Parent to parent

Setting some digital rules

March 9, 2010 

Q: My daughter is 7. Several kids in her class have e-mail accounts. Two have Facebook pages. Another went to see "New Moon" with her mother. I think all these things are inappropriate for a 7-year-old. I'm uncomfortable allowing my child to go on playdates at these homes not knowing what types of activities are allowed. Is it appropriate to decline these invitations? Or should I explain to my child why we don't allow her to do some of the things her classmates get to do? - Mother in Appleton, Wis.

Let's face it: We live in a digital world. "This is a wonderful opportunity for the mother. It doesn't have to be a threat," says Eitan Schwarz, M.D., author of "Kids, Parents, and Technology: An Instruction Manual for Young Families" (, 2009, $26.20).

Follow your instincts. Don't be afraid to take charge, the psychiatrist says, but don't be afraid of technology, either. Work out a plan that suits your family. "At this age, the parent has to be along for the ride," he says. "The mom can select media experiences that she is comfortable with rather than opting for total prevention."

There's nothing about technology that's different from, for example, asking another mom what kind of snacks she will serve because your child has allergies or what kind of pets the family has because your child is afraid of dogs, Schwarz says. Legitimate questions: Do you allow access to the Internet? Is there unrestricted cell-phone use?

"If you're uncomfortable, then decline the invitation," he says. But also explain to your daughter that other families might not have the same rules or values about using cell phones, visiting social networking sites, playing video games and watching movies online.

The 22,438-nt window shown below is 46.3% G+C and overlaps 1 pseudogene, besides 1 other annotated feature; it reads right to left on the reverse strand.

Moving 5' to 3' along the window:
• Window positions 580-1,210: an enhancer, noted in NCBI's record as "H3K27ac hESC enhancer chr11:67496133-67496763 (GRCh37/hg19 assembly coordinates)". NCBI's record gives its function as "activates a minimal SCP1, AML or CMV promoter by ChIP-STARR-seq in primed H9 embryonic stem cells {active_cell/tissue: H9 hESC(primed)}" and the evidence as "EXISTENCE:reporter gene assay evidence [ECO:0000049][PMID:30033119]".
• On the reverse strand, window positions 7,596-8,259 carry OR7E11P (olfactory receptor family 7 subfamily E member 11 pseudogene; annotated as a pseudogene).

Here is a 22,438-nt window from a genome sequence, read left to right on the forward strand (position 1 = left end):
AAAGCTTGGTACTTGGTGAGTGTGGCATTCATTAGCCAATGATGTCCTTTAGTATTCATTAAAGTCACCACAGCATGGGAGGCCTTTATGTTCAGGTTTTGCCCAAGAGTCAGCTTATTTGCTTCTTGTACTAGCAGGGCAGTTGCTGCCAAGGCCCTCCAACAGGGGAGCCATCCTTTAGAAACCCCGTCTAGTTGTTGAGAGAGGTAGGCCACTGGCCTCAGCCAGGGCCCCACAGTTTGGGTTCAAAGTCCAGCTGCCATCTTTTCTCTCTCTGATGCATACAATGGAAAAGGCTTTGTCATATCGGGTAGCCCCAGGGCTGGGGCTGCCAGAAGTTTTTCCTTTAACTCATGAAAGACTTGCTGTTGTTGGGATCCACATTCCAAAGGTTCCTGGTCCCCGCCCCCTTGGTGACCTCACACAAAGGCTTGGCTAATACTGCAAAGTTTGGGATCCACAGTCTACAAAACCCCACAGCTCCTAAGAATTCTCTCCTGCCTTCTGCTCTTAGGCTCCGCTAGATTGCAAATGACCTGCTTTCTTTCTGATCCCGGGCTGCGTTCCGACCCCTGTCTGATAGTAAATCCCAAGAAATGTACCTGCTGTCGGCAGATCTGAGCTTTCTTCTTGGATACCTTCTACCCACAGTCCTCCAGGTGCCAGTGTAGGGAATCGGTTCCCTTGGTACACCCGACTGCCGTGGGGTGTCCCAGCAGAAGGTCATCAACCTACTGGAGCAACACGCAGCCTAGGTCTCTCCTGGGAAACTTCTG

A national survey released in January by the Kaiser Family Foundation found that with technology allowing nearly 24-hour media access, the amount of time children and teenagers spend with entertainment media has risen dramatically. Kids ages 8 to 18 spend an average of 7.5 hours using entertainment media in a typical day. And because they typically use more than one medium at a time, they actually pack closer to 11 hours' worth of media content into those 7.5 hours.

The not-for-profit group Common Sense Media suggests that parents:

Pay attention. Mom and Dad have to know where their kids are going online - and what they're doing there.

Establish limits. Phone time, video download time, destinations. There's a right time and place for everything.

Make kids accountable. If they have a privilege, make sure they earn it.

Learn to text, send a mobile photo, set up a Facebook page, upload a video. Or have your kids show you how. Avoid anxiety by knowing how things work.

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